NHS England has instituted a plan where hundreds of practices will try to determine the best method of informing patients about the care.data scheme and the methods of opting out.
Patients will be required to opt out of the pilots as this forms part of the agreement reached with the RCGP and BMA after the delay to the original launch date of February.
This comes in spite of the BMA’s policymaking body voting that the scheme should be introduced on an opt-in basis only.
There will be about 100 to 500 practices involved in this pilot scheme. These practices will have to send out individual letters, texts or emails to all their patients with a full explanation of the scheme.
NHS England is currently reviewing whether an enhanced service will be introduced during the pilots to fund GPs to offer this.
The scheme was delayed by NHS England in a bid to ‘build understanding’ of the benefits it offers.
This delay came after the RCGP and BMA withdrew support for the scheme, which is set to obtain patient records from GP systems and match it with secondary care data. The withdrawal came after warnings that huge numbers of patients had not received adequate information about the scheme and that it was the duty of NHS England to address individual letter to patients.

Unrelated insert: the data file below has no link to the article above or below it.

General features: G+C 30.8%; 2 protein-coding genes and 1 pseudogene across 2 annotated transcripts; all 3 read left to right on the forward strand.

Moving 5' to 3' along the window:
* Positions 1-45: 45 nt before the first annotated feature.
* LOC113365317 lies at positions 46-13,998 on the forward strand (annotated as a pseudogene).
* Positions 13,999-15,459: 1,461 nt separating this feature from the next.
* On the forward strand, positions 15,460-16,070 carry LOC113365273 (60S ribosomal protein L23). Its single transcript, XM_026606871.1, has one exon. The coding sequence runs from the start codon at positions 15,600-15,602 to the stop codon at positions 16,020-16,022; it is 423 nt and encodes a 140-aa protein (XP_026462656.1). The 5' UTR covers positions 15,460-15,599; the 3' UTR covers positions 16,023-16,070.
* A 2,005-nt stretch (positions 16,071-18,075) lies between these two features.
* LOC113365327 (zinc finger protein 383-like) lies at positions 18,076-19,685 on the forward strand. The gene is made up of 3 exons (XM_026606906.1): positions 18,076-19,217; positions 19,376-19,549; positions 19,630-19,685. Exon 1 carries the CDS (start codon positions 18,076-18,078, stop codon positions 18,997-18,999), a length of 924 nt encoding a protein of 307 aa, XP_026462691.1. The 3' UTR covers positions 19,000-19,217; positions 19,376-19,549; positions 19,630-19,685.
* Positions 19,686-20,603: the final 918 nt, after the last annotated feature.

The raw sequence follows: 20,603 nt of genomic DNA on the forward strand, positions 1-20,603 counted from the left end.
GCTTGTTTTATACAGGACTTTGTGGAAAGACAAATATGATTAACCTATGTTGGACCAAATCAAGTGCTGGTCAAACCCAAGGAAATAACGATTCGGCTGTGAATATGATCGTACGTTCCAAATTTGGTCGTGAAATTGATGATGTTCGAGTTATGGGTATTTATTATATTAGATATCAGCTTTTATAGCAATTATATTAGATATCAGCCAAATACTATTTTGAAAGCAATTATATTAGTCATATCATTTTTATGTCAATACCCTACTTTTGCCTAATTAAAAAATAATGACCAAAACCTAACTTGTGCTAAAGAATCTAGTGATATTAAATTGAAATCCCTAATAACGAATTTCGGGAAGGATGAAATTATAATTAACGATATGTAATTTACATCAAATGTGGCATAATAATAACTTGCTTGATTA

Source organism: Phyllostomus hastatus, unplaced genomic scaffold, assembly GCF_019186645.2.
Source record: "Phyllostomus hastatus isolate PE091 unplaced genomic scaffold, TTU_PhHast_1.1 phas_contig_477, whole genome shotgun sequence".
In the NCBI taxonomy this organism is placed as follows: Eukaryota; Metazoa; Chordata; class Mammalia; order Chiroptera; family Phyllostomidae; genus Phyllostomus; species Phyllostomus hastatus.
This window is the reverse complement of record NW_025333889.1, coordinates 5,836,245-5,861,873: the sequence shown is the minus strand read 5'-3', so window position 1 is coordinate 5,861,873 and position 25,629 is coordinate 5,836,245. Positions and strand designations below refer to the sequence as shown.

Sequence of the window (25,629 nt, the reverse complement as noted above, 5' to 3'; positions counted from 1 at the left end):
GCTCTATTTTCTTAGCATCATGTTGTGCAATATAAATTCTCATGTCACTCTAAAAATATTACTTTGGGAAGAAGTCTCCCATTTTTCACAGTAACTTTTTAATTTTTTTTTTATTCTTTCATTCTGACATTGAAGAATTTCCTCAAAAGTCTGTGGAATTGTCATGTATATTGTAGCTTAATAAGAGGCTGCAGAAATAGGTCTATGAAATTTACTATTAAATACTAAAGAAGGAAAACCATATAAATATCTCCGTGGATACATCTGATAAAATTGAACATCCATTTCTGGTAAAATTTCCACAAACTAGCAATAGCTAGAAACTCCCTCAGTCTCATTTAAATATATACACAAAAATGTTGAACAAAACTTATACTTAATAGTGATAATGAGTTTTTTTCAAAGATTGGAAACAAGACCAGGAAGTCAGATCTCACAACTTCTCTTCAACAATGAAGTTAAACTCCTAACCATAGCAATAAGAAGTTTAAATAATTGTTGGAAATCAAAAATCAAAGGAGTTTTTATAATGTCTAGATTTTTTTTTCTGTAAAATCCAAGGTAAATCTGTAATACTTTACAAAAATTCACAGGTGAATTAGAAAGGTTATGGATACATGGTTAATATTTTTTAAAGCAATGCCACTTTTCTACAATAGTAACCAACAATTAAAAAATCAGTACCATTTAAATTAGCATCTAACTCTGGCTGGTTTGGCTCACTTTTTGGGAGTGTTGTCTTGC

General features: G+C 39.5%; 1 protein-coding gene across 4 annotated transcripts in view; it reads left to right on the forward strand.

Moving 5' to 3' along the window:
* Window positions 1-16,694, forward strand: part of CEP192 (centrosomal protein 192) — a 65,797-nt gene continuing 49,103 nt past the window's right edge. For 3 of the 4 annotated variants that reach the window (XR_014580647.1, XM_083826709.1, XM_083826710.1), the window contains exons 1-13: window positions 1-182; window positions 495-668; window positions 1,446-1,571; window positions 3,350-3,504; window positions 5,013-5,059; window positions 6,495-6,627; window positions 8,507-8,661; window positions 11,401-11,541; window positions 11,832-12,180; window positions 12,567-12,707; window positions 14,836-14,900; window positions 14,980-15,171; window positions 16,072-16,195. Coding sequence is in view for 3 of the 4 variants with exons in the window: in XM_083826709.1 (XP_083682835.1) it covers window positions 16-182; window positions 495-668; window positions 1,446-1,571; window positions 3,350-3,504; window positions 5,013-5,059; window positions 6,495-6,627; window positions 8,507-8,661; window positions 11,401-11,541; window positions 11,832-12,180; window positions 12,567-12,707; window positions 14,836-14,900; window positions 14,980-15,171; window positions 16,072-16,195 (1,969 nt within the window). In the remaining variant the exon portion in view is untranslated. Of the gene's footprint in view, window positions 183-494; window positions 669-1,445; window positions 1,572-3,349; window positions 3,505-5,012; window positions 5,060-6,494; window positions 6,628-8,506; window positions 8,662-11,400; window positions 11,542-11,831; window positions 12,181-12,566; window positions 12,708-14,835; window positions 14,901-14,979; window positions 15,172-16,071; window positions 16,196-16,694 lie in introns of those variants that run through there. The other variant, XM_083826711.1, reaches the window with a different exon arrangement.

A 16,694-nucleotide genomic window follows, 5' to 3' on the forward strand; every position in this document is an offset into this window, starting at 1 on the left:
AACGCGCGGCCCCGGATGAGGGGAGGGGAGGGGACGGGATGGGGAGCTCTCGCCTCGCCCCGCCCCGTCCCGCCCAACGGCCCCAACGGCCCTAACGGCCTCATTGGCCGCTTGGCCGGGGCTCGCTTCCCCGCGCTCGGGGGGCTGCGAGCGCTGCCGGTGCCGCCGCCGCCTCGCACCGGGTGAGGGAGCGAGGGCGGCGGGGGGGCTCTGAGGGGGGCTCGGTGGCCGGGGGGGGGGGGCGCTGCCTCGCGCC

The LMCs Conference voted against an opt out scheme, and requested that confidential patient data be anonymised prior to leaving the practice.
After the review, NHS England made the decision that patients will have to opt out rather than opt in and have given no indication that the data would be anonymised at its source.
The national director for patients and information at NHS England, Tim Kelsey, said they have been listening to public, GP and other stakeholder views since February, in a bid to address their concerns regarding data sharing. He said they have heard that they should offer clarity about the care.data programme and the more support was needed for GPs to communicate the risks and benefits of data sharing with their patients, including the facility to opt out.
NHS England has not provided date as to when the pilots will commence. It has however hinted that an enhanced service may be created to fund GP practices to accept the work that is required.
The healthcare service said the pathfinder pilots will consider:
• Additional burdens on GPs and practice staff
• Additional burdens on CCGs
• Options regarding the easing of possible burdens
• Other factors such as through use of all data in a bid to reduce resource needs in other sections
It has been revealed by Pulse that GPs were by default using the opt-out feature for their patients due to a lack of information. This action resulted in one GP, Dr Gordon Gancz from Oxford, receiving a threat from NHS England regarding his contract.
Image Credit: Oliver Tacke